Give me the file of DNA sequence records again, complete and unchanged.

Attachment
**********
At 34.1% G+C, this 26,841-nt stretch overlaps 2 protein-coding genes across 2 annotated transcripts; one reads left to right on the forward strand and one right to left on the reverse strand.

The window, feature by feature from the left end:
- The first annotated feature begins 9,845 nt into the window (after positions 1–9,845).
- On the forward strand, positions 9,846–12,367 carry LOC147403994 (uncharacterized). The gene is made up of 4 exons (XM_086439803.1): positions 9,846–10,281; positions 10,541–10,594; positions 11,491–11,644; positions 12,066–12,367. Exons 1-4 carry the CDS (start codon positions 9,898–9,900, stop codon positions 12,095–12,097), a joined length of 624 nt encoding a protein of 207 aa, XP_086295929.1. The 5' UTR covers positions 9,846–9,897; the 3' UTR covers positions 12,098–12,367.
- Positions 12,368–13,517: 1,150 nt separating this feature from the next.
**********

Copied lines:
At 34.1% G+C, this 26,841-nt stretch overlaps 2 protein-coding genes across 2 annotated transcripts; one reads left to right on the forward strand and one right to left on the reverse strand.

The window, feature by feature from the left end:
- The first annotated feature begins 9,845 nt into the window (after positions 1–9,845).
- On the forward strand, positions 9,846–12,367 carry LOC147403994 (uncharacterized). The gene is made up of 4 exons (XM_086439803.1): positions 9,846–10,281; positions 10,541–10,594; positions 11,491–11,644; positions 12,066–12,367. Exons 1-4 carry the CDS (start codon positions 9,898–9,900, stop codon positions 12,095–12,097), a joined length of 624 nt encoding a protein of 207 aa, XP_086295929.1. The 5' UTR covers positions 9,846–9,897; the 3' UTR covers positions 12,098–12,367.
- Positions 12,368–13,517: 1,150 nt separating this feature from the next.